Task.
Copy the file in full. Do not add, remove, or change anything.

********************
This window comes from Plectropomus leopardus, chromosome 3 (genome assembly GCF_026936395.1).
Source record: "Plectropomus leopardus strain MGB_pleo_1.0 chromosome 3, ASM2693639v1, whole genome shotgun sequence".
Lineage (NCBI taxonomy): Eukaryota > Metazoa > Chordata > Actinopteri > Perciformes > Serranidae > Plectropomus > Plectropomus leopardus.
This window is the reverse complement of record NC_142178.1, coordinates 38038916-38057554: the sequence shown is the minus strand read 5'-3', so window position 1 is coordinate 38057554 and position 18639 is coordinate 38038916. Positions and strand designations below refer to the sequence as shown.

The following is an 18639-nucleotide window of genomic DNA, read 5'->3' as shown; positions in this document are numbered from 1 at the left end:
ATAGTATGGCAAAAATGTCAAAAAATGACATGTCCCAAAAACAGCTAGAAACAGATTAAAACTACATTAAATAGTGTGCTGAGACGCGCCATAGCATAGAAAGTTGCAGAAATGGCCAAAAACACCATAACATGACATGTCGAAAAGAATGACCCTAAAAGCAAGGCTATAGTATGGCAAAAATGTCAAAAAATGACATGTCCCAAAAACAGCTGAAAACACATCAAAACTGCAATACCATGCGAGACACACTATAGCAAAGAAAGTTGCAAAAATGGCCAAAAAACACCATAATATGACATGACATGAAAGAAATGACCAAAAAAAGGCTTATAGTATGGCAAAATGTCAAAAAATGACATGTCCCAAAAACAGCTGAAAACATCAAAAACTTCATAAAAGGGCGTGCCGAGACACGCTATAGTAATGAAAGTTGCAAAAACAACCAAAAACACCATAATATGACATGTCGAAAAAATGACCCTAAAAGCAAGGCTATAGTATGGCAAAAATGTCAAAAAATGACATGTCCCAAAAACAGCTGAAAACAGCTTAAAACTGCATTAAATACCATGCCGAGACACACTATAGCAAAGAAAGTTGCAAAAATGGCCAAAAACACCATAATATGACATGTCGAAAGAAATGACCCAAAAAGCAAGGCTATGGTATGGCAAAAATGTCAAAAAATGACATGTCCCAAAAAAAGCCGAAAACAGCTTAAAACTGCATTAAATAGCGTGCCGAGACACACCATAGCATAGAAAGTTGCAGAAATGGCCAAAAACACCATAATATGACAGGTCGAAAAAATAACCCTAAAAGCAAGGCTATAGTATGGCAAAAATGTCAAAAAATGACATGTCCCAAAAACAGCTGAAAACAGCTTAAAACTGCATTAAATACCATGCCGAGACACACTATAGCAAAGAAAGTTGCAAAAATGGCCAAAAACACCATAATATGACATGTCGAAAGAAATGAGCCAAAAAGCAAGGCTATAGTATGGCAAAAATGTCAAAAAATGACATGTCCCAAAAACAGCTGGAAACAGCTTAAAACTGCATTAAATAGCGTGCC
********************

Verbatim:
This window comes from Plectropomus leopardus, chromosome 3 (genome assembly GCF_026936395.1).
Source record: "Plectropomus leopardus strain MGB_pleo_1.0 chromosome 3, ASM2693639v1, whole genome shotgun sequence".
Lineage (NCBI taxonomy): Eukaryota > Metazoa > Chordata > Actinopteri > Perciformes > Serranidae > Plectropomus > Plectropomus leopardus.
This window is the reverse complement of record NC_142178.1, coordinates 38038916-38057554: the sequence shown is the minus strand read 5'-3', so window position 1 is coordinate 38057554 and position 18639 is coordinate 38038916. Positions and strand designations below refer to the sequence as shown.

The following is an 18639-nucleotide window of genomic DNA, read 5'->3' as shown; positions in this document are numbered from 1 at the left end:
ATAGTATGGCAAAAATGTCAAAAAATGACATGTCCCAAAAACAGCTAGAAACAGATTAAAACTACATTAAATAGTGTGCTGAGACGCGCCATAGCATAGAAAGTTGCAGAAATGGCCAAAAACACCATAACATGACATGTCGAAAAGAATGACCCTAAAAGCAAGGCTATAGTATGGCAAAAATGTCAAAAAATGACATGTCCCAAAAACAGCTGAAAACACATCAAAACTGCAATACCATGCGAGACACACTATAGCAAAGAAAGTTGCAAAAATGGCCAAAAAACACCATAATATGACATGACATGAAAGAAATGACCAAAAAAAGGCTTATAGTATGGCAAAATGTCAAAAAATGACATGTCCCAAAAACAGCTGAAAACATCAAAAACTTCATAAAAGGGCGTGCCGAGACACGCTATAGTAATGAAAGTTGCAAAAACAACCAAAAACACCATAATATGACATGTCGAAAAAATGACCCTAAAAGCAAGGCTATAGTATGGCAAAAATGTCAAAAAATGACATGTCCCAAAAACAGCTGAAAACAGCTTAAAACTGCATTAAATACCATGCCGAGACACACTATAGCAAAGAAAGTTGCAAAAATGGCCAAAAACACCATAATATGACATGTCGAAAGAAATGACCCAAAAAGCAAGGCTATGGTATGGCAAAAATGTCAAAAAATGACATGTCCCAAAAAAAGCCGAAAACAGCTTAAAACTGCATTAAATAGCGTGCCGAGACACACCATAGCATAGAAAGTTGCAGAAATGGCCAAAAACACCATAATATGACAGGTCGAAAAAATAACCCTAAAAGCAAGGCTATAGTATGGCAAAAATGTCAAAAAATGACATGTCCCAAAAACAGCTGAAAACAGCTTAAAACTGCATTAAATACCATGCCGAGACACACTATAGCAAAGAAAGTTGCAAAAATGGCCAAAAACACCATAATATGACATGTCGAAAGAAATGAGCCAAAAAGCAAGGCTATAGTATGGCAAAAATGTCAAAAAATGACATGTCCCAAAAACAGCTGGAAACAGCTTAAAACTGCATTAAATAGCGTGCC